So what's the premise here? How good the player is? Or how his stats will look in 2013. I ask essentially because the Ray Rice ranking is throwing me for a loop. There's a strong argument that he should be No. 2 behind only Peterson.
Other backs that are too low based on 2012 game tape: C.J. Spiller (should be two tiers higher), Trent Richardson (darkhorse to lead NFL in rushing after proving his toughness with 1,300+ yards and a dozen TDs despite playing injured. He's a better back than Alfred Morris), Maurice Jones-Drew (track record simply deserves much more benefit of the doubt), Darren McFadden (a top-five talent with the usual caveats applying), Steven Jackson (still plenty of life left in his legs, playing on the best offense -- by far -- of his career; he should be three tiers higher).
Take that shot across your bow, Hanzus.
DH: I knew I was going to take some fire from the comment section and Twitter, but my own ship?!? This is "Under Siege" come to life. First, the premise: On May 6, 2013, who are my top 30 running backs. Factor in everything: age, team, past success, future potential. Rice dipped for me because of how high I am on Bernard Pierce -- I think he's the future in B-more. That's not to say I wouldn't love Rice on my team.
The case can be made for Spiller, but Richardson ahead of Morris? Wess, you've been to too many Redskins name-change demonstrations.
Now to practice some super slow karate moves, a la Seagal.
GR: There are a few things to address here, but I'll start with the notion this is a "sneaky golden age of running backs." While the position is deeper than a few years ago, I'm not sure we can call it a golden age when C.J. Spiller makes the Pro Bowl team. Spiller is a very good player, but it's not like incredible backs are getting left out of the Pro Bowl. Morris is a system-boosted back. There's a huge drop-off after Peterson and the next group of backs seem typical enough.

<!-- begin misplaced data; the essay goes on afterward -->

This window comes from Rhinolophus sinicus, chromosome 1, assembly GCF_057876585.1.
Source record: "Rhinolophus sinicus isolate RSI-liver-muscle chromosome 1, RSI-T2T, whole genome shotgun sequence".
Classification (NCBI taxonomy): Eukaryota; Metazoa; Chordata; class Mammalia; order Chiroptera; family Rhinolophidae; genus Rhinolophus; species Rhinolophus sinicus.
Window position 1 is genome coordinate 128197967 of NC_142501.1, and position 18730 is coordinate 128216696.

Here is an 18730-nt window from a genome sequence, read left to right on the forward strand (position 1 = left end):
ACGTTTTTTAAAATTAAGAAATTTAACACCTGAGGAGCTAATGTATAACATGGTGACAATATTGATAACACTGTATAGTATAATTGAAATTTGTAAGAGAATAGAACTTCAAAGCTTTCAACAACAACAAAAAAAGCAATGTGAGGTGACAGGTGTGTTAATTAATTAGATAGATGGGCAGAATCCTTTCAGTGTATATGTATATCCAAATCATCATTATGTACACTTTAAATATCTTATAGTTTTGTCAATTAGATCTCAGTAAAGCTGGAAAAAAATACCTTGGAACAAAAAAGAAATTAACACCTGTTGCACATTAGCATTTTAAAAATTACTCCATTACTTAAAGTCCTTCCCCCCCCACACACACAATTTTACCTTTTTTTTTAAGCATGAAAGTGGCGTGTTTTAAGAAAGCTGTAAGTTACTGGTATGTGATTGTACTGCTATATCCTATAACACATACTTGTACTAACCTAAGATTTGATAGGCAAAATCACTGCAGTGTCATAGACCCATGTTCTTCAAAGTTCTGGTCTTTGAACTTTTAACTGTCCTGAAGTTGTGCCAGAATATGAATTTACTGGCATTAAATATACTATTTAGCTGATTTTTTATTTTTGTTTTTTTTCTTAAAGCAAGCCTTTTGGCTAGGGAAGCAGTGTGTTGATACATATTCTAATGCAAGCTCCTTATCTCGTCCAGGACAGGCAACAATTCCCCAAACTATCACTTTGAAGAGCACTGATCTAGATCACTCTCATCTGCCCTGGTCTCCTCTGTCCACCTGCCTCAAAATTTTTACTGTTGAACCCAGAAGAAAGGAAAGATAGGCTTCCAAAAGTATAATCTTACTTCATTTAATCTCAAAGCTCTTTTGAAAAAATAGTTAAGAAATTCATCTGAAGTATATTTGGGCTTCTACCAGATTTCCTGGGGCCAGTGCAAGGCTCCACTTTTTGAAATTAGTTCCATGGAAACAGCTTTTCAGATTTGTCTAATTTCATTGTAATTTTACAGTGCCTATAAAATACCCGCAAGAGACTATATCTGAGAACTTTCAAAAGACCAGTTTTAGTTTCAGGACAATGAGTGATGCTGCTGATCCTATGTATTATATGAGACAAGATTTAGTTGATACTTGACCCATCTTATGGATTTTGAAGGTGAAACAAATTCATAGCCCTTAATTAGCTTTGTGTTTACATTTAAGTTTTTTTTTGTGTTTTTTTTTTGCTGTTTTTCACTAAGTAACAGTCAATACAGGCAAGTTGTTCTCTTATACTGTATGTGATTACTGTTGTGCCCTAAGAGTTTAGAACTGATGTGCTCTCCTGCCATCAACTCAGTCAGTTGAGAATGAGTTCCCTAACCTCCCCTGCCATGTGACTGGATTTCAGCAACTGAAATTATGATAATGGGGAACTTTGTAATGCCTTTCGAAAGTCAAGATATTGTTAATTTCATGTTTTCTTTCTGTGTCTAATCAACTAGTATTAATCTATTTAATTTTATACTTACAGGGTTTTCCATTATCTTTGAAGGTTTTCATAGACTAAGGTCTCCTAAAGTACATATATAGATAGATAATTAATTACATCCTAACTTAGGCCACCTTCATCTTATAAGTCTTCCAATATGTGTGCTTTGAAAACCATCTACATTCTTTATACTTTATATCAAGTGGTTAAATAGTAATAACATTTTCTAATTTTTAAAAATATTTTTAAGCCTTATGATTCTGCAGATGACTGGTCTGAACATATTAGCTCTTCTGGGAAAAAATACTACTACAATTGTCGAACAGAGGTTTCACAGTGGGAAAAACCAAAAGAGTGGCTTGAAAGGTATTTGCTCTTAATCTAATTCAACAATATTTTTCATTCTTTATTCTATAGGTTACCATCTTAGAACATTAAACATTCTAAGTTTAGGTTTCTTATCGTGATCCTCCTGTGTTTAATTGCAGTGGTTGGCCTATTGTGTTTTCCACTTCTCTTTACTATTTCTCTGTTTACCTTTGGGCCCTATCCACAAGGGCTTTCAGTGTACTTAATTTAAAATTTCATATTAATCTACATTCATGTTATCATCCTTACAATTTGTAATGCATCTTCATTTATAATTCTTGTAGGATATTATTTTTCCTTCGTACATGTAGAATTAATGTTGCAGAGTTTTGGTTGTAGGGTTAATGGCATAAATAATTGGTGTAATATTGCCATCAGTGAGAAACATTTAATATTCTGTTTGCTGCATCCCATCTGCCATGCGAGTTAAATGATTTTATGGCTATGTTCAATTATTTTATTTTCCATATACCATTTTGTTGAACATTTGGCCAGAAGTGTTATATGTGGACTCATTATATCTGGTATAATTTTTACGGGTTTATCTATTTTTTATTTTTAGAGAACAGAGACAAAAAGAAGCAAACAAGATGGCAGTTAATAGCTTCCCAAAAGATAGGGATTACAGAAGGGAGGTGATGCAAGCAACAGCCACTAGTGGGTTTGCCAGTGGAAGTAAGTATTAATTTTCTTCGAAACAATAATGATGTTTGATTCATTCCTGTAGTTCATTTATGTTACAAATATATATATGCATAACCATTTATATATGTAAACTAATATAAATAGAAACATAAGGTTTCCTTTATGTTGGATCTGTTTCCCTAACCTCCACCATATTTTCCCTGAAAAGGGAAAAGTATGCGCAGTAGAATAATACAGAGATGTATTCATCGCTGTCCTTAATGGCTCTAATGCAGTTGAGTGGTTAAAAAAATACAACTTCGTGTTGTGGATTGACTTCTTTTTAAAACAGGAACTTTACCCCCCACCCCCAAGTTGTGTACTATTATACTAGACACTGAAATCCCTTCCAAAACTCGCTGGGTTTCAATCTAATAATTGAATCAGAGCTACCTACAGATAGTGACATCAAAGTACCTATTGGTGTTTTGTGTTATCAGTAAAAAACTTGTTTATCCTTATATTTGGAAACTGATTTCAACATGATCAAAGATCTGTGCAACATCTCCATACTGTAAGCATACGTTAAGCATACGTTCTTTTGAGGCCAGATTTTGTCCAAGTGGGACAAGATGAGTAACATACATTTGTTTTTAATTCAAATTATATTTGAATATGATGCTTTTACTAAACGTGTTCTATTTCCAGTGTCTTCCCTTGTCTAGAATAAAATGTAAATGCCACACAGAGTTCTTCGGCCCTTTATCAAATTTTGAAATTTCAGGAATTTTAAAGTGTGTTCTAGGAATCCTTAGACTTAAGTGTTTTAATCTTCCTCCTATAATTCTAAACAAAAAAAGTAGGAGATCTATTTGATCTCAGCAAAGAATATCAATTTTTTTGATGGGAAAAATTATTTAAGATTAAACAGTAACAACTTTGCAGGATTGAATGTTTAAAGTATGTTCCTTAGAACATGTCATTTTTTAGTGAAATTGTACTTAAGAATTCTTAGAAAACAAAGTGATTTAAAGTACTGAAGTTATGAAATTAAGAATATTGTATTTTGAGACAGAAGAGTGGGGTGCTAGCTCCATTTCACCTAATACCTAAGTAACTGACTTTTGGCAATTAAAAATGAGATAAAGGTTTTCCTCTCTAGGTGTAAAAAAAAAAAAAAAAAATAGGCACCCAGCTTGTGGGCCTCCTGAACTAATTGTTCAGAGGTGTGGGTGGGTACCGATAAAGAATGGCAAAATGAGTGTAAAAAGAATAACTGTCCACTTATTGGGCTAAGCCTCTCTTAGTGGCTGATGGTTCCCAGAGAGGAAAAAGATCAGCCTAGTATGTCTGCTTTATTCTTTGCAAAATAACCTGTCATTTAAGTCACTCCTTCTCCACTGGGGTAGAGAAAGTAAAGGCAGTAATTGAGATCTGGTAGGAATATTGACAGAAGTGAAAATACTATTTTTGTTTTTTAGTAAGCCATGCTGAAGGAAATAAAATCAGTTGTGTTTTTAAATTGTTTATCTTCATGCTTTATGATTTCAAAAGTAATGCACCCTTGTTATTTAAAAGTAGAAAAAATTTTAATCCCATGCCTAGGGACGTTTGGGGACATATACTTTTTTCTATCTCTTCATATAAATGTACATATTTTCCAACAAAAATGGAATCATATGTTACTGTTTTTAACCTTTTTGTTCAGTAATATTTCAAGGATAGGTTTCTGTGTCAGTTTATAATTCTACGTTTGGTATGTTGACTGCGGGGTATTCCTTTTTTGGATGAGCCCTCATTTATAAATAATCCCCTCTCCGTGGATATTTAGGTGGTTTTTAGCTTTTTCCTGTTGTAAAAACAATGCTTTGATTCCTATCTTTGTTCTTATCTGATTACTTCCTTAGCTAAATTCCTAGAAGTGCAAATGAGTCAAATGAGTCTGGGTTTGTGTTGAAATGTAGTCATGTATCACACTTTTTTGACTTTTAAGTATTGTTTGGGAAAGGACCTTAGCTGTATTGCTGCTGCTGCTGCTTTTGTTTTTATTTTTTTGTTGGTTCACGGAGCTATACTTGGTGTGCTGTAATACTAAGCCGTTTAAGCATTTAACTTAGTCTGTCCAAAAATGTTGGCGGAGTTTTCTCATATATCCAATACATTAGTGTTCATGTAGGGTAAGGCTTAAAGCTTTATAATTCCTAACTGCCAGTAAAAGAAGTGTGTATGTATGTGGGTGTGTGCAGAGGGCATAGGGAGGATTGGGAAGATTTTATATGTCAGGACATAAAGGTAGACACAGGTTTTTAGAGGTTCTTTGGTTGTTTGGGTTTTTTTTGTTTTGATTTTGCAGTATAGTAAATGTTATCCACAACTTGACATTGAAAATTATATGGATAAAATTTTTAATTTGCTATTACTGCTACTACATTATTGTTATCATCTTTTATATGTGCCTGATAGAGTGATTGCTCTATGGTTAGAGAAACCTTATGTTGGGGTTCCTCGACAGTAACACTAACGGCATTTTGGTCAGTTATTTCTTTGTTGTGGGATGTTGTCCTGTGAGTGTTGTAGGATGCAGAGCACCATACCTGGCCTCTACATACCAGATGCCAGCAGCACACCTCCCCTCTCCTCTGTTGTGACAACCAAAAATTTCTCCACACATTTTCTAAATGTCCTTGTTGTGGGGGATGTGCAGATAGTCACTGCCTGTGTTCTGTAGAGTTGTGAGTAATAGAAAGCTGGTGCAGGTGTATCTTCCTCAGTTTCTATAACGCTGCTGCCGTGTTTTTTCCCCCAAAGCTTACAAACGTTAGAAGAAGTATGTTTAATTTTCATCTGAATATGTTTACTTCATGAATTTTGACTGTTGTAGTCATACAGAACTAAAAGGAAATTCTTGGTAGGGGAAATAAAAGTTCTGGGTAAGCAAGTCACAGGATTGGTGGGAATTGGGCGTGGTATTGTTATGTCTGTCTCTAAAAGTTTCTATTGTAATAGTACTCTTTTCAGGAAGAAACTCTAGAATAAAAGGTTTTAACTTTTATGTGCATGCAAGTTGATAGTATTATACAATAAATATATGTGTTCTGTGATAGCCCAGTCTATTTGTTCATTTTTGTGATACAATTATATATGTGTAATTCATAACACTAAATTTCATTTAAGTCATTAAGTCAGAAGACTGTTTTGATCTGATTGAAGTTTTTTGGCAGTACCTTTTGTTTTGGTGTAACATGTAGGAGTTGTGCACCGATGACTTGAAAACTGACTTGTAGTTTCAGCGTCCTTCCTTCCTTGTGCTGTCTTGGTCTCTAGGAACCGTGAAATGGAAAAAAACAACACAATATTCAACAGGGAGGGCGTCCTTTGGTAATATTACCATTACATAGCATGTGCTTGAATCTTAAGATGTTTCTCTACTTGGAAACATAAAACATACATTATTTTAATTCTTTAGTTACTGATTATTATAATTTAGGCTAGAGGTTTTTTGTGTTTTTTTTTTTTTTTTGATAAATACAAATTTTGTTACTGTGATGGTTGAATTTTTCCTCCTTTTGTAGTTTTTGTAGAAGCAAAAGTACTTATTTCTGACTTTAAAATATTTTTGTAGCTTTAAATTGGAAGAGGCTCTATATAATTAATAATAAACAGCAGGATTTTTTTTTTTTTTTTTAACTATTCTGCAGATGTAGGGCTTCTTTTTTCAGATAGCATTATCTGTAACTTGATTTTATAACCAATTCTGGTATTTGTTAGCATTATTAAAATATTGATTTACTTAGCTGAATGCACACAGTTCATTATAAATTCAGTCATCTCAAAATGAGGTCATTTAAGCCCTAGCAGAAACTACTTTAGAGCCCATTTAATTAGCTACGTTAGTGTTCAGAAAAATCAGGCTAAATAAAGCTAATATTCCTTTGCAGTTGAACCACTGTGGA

As recently as 2010, 10 backs went over 1,200 rushing yards. (Same as last season.) As recently as 2007, five backs went over 1,500 rushing yards - more than last season. Travis Henry and Chester Taylor were over 1,200 that year and among the top 10 backs. There was no talk about a golden age then.
DH: Here I was starting to beat myself up about Spiller not being higher on the list. On an exceedingly mediocre Bills team with a shaky QB situation, Spiller averaged six yards per carry last season. I think he can be a top 5 guy if Doug Marrone is smart enough to give him more touches.
CW: Sneaky or no, we're not in any golden age for running backs. Statistics, usage patterns and the draft tell us as much. If this was a golden age, Peterson wouldn't be at the top of the mountain by himself.
Gregg is also correct about Morris as a system-boosted back. Trent Richardson for Alf Morris? Who turns down that trade, Lombardi or Shanahan? Once he stops belly laughing, it's Lombardi with the veto.
DH: I'm going to be the subject of an after-school special about bullying by the end of this. Let me send it in another direction, one that doesn't hurt me personally: What running back will make jump to bona fide star status by this time next year?
P.S. Sessler can't be here today, but this would be the spot where he'd attempt to will Richardson to greatness.
CW: Spiller jumped off the tape as much as any back, including Peterson last season. He's never going to be a workhorse like Peterson, and he's still not comfortable between the tackles, but he looked like 08-09 Chris Johnson last year.
DH: Let's wrap it here. Words hurt, guys.